Not to get all biblical on you, but if the just-released Mitchell Report is any indication, the truth will not necessarily set you free.
The 409-page review of baseball's performance-enhancement scandal has, in fact, made us all prisoners of the steroid era. Commissioner Bud Selig spent millions of Major League Baseball dollars to get closure on the steroid issue and instead opened a can of worms that will be crawling through this tainted sport for decades.
Selig can talk all he wants about "moving forward," but it was obvious from the day he hired former Sen. George Mitchell to conduct a comprehensive investigation of the steroid scandal that the eventual result would be to remind us all of what we already knew -- or strongly suspected.
There are big names and juicy details in the report and a few common sense recommendations that baseball likely will adopt, but the notion that this will help put the steroid era behind us evaporated as soon as Selig said during his news conference yesterday that he likely will ignore Mitchell's recommendation that no further disciplinary action be taken against the players named in the report.
So, in the interest of moving forward, Selig is going to review the evidence against the players named in the report and mete out discipline on a "case-by-case basis." That guarantees the game will continue to wallow in this mess for an indeterminate period, all for the purpose of "moving forward" by keeping alive the tawdry memory of what dozens of players did several years ago.
Think about it. We're also doomed to reflect on yesterday's revelations every year at this time for the foreseeable future, because December is the month when the Hall of Fame ballot is mailed out to voters.
This year's ballot, for instance, includes the names of three players -- Mark McGwire, David Justice and Chuck Knoblauch -- who were mentioned prominently in the Mitchell Report. Each ballot sparks legitimate debate over the qualifications of the players named, so in all likelihood we'll be debating the steroid era regularly for many years to come.
That's not all bad, of course. Selig made the point yesterday that the report would serve as a lesson for future generations of major league players and officials, who probably will have to cope with new threats to the integrity of the sport. It's just hard to imagine that anyone really needed another such lesson after years of startling revelations from BALCO and the other federal steroid investigations.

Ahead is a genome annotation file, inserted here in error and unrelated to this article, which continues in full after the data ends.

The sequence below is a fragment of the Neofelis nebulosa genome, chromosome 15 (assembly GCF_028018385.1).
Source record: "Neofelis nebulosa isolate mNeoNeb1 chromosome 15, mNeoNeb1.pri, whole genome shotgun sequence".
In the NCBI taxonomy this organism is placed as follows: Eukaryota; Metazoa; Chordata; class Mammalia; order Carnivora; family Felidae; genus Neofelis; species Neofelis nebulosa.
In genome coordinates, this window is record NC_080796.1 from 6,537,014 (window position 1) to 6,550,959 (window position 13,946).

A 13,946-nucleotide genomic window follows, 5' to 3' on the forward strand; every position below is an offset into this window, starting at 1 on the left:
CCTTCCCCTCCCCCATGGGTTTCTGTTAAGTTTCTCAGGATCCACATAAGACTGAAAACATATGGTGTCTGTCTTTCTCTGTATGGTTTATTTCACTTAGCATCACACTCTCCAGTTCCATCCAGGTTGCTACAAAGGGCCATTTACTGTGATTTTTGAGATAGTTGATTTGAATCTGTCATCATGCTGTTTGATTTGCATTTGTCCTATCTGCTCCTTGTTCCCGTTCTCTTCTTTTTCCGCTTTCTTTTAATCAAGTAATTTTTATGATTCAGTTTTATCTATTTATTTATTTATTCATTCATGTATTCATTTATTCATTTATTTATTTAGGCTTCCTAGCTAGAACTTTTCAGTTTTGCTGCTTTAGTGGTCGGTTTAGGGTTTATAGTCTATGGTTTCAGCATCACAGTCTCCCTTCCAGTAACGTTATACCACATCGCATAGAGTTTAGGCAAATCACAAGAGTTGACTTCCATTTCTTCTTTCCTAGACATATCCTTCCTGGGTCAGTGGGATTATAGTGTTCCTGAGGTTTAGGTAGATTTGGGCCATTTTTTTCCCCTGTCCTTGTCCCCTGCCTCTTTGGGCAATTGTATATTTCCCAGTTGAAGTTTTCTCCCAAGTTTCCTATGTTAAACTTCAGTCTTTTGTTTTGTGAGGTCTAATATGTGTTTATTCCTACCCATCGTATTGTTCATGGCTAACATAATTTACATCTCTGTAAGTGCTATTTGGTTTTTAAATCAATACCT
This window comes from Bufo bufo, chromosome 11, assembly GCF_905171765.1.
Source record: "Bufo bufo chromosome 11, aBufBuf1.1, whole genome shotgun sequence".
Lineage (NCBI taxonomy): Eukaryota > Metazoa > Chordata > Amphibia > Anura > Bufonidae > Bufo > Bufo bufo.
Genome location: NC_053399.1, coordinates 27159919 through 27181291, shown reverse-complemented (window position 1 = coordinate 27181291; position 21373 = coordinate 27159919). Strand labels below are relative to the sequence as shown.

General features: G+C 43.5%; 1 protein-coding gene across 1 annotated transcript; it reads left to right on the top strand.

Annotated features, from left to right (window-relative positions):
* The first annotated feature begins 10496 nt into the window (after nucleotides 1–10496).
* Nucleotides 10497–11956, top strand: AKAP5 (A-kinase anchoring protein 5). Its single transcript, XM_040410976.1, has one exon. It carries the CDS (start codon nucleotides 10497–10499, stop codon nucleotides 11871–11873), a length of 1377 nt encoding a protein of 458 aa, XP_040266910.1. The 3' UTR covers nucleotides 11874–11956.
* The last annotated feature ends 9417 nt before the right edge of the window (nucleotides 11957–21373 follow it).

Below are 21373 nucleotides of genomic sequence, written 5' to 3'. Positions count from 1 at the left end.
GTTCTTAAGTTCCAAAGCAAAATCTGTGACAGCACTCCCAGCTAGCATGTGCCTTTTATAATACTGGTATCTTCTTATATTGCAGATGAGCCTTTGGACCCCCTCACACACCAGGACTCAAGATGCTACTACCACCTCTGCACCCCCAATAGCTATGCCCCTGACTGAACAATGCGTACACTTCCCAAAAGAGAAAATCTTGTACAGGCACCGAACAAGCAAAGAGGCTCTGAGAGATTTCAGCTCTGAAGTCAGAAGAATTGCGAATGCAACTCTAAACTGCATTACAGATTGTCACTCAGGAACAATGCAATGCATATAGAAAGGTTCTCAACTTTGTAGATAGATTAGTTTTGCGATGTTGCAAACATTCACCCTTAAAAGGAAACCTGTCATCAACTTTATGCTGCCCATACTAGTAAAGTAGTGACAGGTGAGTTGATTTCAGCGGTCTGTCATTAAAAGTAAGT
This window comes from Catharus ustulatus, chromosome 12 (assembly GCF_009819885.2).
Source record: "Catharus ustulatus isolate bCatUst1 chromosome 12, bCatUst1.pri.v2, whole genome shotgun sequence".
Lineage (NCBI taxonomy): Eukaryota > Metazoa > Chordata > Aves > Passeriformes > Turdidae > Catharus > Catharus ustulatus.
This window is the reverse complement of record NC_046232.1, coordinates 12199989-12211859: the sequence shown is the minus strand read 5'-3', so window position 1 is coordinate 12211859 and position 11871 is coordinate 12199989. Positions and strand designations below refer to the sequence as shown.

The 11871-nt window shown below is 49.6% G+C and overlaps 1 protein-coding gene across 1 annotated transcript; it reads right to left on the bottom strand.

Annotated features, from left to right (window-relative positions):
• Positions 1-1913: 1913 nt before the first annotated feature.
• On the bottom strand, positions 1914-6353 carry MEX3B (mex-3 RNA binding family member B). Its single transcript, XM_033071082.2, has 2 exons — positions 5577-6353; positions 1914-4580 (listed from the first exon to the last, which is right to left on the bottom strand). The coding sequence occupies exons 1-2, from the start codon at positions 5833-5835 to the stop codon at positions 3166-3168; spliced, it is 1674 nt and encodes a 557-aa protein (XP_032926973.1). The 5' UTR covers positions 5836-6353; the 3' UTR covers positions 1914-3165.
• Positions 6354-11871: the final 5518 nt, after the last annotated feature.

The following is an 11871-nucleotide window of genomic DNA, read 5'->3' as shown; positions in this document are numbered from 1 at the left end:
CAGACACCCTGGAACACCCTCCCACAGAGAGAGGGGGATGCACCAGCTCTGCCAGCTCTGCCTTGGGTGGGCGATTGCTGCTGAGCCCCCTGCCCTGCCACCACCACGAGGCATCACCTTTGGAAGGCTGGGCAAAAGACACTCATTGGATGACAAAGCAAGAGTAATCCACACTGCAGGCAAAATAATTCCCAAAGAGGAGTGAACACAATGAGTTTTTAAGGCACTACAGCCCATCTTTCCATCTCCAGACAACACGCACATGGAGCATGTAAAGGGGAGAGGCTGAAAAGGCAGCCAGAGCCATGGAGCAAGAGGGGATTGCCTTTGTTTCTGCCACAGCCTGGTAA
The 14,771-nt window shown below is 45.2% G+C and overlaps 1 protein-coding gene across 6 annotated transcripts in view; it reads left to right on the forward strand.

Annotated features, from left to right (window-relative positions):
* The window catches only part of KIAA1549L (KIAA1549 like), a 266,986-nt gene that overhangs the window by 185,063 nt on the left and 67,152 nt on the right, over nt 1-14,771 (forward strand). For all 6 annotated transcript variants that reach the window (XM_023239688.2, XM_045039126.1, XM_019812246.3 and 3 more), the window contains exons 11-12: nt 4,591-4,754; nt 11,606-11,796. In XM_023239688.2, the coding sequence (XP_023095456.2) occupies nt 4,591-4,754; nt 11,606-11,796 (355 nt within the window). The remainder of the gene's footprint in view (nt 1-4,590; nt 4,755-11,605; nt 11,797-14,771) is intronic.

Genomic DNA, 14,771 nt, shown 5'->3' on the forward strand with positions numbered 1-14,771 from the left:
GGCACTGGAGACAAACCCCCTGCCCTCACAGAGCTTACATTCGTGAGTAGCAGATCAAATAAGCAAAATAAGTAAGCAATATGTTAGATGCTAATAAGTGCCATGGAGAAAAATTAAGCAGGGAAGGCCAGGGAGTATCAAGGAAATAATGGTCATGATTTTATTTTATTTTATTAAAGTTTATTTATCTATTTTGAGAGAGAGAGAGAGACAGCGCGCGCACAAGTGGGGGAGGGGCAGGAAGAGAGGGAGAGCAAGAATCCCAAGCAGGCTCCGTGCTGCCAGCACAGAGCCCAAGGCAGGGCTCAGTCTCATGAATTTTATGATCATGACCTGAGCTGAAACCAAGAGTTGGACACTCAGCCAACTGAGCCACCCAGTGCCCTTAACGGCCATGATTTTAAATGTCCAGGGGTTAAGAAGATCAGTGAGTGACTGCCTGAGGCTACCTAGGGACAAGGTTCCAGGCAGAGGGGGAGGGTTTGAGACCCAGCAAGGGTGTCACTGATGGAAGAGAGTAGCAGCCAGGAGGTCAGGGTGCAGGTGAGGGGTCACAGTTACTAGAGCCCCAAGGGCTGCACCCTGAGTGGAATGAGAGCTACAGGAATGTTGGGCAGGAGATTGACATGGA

I don't know about you, but I was pretty much maxed out on anabolic angst while Selig was still fretting over what to do about it. Hiring Mitchell might have seemed like the thing to do at the time, but the report was doomed from the beginning to be a compilation of evidence gathered largely from federal investigations going on in San Francisco and Albany, N.Y.
Mitchell ended up depending heavily on the kindness of strangers, getting surprising cooperation from the government he served with such distinction in the Senate. He was assisted by federal investigators in obtaining testimony from former New York Mets clubhouse attendant Kirk Radomski and personal trainer Brian McNamee, which became the foundation for much of his report. (If you need proof: Radomski was mentioned 577 times in the report and McNamee 156 times.)
The release of the report made for good theater. I'll give Mitchell that. The suspense built for several weeks after he promised to release his findings by the end of the year, and the news conference triple-header was a nice touch, but in his sincere attempt to perform this public exorcism, he might have saddled baseball with serious unintended consequences.
First and foremost, he and Selig really ticked off the Major League Baseball Players Association, which had asked for -- and been denied -- an advance copy of the report so union officials could check for errors and be prepared to answer questions at News Conference No. 3 last night.
Union chief Donald Fehr didn't say a lot, but he called the decision to give his staff only one hour's advance notice of the report "extremely unusual" and "unfortunate," and he left every impression that the union would go to war with Selig over disciplinary action based on uncontested witness statements in the report.
That could drive a new wedge between the owners and the union, and lead to labor strife after the unprecedented cooperation that led to one of the strongest steroid-testing policies in professional sports.
It's also possible some players could sue Mitchell, claiming they were unfairly identified in the report, but Major League Baseball agreed when it embarked on this investigation to indemnify the former senator against civil liability.
That means that somebody got closure yesterday, just not Major League Baseball, and just not us.